- Year of birth, place
- 1993, London, United Kingdom
- lives and works in
- London, United Kingdom
Jake Elwes (UK), born 1993, is currently based in London. His recent works have looked at Artificial Intelligence, investigating the technology, philosophy and ethics behind it. Jake graduated with a BA in Fine Art from the Slade School of Fine Art (UCL), London in 2017, having also attended SAIC, Chicago (Erasmus), in 2016 and Central St Martins (foundation) in 2012 and is currently currently working with Steve Fletcher at The Artist Development Agency.
Jake has exhibited in the UK and internationally, including Bloomberg New Contemporaries 2017, Newcastle & London, UK; Ars Electronica 2017, Linz, Austria; Victoria and Albert Museum, London, UK; City Loop, Barcelona, Spain; NIPS 2017, Long Beach, US; Nature Morte, Delhi, India; ZKM | Karlsruhe, Germany; Frankfurter Kunstverein, Germany and Centre for the Future of Intelligence (CFI), Cambridge, UK.
Lecture at the Open Conference »Art and Artificial Intelligence«
This talk considers the role played by deep learning algorithms in my artwork. The creative possibilities opened up by machine learning and the implications of generating new original content from an algorithm – which has learnt from vast amounts of data using generative neural networks – seem conceptually extraordinary. Early experiments included generating images of electric sheep, clouds in skies, and tricking a censoring algorithm into producing synthetic pornography. I went on to ask how far I could push an algorithm trained to generate humanly recognizable images into abstracted and unpredictable outcomes (Latent Space 2017), setting off language and image generating models to have conversations (Closed Loop 2017), and taking neural birds back into a natural landscape (Cusp 2019).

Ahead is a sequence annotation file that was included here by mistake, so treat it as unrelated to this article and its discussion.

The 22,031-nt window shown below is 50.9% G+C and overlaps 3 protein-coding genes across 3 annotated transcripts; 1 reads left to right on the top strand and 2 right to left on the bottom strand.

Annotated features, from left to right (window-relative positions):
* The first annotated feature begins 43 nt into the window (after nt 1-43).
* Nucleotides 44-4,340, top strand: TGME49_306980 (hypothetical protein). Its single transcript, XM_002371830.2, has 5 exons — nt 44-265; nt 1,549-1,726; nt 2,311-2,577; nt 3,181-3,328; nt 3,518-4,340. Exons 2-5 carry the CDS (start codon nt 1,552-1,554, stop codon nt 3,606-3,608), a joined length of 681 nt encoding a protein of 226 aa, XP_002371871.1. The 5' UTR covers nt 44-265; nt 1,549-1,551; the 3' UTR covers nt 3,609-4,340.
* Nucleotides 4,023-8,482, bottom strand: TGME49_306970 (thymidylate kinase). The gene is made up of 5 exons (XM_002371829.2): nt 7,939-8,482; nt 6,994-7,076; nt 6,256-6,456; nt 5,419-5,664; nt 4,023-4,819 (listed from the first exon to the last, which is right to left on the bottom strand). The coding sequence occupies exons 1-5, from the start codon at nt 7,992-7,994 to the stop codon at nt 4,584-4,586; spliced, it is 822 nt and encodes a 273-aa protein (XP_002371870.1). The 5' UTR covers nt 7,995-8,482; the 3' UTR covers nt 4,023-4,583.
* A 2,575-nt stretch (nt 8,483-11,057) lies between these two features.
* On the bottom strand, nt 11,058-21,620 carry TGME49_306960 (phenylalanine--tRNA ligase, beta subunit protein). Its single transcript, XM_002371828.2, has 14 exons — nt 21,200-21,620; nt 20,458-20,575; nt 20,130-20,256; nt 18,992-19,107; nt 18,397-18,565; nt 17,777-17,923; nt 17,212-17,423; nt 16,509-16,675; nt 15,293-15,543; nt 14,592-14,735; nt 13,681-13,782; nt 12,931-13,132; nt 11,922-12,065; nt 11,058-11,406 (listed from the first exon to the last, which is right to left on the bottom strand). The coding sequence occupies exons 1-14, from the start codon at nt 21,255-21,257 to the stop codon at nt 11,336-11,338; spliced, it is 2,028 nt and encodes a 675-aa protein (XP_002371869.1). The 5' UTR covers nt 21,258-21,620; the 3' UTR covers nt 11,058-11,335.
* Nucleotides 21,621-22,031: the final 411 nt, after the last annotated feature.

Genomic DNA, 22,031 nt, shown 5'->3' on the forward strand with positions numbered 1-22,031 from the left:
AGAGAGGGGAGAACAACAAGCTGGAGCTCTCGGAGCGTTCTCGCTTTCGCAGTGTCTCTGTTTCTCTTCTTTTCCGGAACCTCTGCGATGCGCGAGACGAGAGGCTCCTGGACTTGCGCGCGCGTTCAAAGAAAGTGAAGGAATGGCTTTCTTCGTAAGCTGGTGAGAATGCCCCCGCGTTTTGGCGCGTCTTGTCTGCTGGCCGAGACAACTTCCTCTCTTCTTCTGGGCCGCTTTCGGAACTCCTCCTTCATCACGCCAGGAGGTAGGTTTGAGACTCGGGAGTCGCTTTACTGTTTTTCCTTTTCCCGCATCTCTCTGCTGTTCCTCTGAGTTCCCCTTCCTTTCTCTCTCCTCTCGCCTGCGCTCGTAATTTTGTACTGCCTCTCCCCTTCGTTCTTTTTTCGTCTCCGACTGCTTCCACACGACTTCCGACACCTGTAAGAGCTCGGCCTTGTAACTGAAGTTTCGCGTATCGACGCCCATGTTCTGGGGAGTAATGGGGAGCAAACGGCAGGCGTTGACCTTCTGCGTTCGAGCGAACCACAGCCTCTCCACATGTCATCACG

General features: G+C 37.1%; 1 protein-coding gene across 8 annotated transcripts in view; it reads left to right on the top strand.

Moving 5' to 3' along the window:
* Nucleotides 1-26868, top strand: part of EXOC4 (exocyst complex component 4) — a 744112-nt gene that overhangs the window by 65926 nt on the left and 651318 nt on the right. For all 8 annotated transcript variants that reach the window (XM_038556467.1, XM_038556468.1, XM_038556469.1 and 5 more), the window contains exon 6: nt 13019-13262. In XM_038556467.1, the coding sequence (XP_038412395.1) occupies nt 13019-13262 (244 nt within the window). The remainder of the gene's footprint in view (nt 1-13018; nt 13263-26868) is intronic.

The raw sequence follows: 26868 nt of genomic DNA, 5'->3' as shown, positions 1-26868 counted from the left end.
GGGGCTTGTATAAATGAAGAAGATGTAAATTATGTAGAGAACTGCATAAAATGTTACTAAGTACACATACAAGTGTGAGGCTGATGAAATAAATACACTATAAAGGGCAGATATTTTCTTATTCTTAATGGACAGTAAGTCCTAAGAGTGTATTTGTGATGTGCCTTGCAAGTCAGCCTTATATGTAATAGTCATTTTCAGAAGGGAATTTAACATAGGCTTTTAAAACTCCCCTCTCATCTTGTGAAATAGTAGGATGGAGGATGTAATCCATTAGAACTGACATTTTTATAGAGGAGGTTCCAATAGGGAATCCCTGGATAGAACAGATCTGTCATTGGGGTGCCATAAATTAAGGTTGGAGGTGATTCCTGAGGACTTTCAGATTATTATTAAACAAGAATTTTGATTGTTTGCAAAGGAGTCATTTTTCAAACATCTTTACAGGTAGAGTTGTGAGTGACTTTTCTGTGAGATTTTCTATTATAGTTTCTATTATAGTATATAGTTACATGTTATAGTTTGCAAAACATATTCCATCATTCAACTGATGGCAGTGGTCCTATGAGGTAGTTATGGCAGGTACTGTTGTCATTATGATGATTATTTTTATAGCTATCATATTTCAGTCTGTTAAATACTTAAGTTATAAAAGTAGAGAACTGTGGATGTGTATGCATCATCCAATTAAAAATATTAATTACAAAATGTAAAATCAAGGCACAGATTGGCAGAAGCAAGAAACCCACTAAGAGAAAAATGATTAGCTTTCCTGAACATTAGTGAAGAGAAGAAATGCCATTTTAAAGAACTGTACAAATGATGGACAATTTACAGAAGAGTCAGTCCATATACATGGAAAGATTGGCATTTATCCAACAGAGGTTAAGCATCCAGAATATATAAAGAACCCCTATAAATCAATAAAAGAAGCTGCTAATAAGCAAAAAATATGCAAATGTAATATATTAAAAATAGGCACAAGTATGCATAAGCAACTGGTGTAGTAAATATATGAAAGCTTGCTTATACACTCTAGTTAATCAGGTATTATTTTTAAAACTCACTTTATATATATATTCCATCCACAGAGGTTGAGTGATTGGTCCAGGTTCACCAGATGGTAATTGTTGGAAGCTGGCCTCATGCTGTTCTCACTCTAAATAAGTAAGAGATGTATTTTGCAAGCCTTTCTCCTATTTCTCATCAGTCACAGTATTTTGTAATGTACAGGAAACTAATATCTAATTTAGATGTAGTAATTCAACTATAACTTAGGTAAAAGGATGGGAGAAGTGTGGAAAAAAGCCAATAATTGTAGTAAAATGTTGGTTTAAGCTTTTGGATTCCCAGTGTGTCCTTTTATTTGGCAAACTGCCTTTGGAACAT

This rapidly developing field raises many issues, from old philosophical, political and ethical questions to creative dilemmas. What happens to artistic agency when working with artificial intelligence? What does it mean to collaborate creatively with an unpredictable algorithm, learning from datasets unsupervised, and how does this fit into a history of conceptual and systems art?